But when the writer transports you to a dark room with dripping sounds all around, it adds a little something when said writer describes the sound of dragging feet or the sound of creaking floorboards as the house settles along
its beams. The choice of words (dragging and creaking in this example) have a greater impact than writing that someone walked upstairs and sounds came from the house. The choice of words in the latter example is poor.

One of my favourite things to use in horror stories include characters and situations who are contrasting the general idea of the story. For instance, if my story involves Death (personified) at some point , then I will most likely choose a child for a main character (as is the case of At Horizon’s End). Why? Because on one hand we have a child’s carefreeness, which also represents life, and on the other we have the grimness and the frailty of life.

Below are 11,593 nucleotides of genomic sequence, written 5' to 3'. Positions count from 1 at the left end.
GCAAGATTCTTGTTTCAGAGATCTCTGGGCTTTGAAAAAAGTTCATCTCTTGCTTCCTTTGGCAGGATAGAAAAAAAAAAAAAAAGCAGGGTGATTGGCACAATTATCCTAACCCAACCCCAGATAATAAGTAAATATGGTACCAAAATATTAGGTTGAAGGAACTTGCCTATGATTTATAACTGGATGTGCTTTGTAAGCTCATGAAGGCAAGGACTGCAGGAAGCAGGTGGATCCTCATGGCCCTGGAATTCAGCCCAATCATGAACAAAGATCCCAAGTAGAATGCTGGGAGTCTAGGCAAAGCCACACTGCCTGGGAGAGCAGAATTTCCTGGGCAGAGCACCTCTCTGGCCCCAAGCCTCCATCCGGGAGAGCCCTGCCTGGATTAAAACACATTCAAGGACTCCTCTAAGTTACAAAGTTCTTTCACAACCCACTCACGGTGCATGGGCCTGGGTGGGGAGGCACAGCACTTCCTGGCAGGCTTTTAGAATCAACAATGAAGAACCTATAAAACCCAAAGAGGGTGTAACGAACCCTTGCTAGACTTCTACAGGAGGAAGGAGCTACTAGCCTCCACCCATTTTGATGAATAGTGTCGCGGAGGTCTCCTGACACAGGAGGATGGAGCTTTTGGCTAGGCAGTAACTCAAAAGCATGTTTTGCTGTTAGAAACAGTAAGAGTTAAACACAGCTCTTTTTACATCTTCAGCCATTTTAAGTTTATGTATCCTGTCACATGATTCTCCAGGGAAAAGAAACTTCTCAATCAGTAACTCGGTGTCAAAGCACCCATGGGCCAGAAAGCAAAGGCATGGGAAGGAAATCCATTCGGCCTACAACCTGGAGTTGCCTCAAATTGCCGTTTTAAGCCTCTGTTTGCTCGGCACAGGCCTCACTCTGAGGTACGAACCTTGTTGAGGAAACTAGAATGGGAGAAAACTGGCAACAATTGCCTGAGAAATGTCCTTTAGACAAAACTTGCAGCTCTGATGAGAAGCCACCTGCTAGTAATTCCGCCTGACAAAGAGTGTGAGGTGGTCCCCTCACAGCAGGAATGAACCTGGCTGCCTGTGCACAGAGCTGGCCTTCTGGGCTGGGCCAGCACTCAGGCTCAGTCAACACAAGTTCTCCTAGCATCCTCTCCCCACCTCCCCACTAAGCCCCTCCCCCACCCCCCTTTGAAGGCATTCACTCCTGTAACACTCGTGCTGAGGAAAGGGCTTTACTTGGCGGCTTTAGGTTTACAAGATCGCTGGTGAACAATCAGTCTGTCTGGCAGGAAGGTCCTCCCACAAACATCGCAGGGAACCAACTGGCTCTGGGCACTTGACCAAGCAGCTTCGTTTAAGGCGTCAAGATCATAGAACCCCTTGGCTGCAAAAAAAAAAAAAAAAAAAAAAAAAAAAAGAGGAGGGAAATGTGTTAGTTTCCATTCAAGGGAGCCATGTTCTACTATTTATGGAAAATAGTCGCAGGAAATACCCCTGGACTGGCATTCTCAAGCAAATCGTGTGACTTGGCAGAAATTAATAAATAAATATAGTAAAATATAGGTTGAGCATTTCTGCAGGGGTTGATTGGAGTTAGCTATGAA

In my mind, it can’t get more contrasting than that. When I was brainstorming for my first novel, The Darkening, the idea of pitting a survivor of an apocalyptic event against the shadow he could cast at any given moment (which is one of the most natural things to occur, since our world is full of light and we rely so much on our sight) was extremely intriguing. For the past year, I’ve been struggling with a horror short story (that keeps getting bigger and bigger, by the way) that takes a married couple, who at first glance love each other. As the story goes on, the events that unfold strip away their humanity and love, while at the same time exposing their secrets and their view of each other, by forcing each of the two to do something horrible in order to carry on living. Selfless love acts versus survival.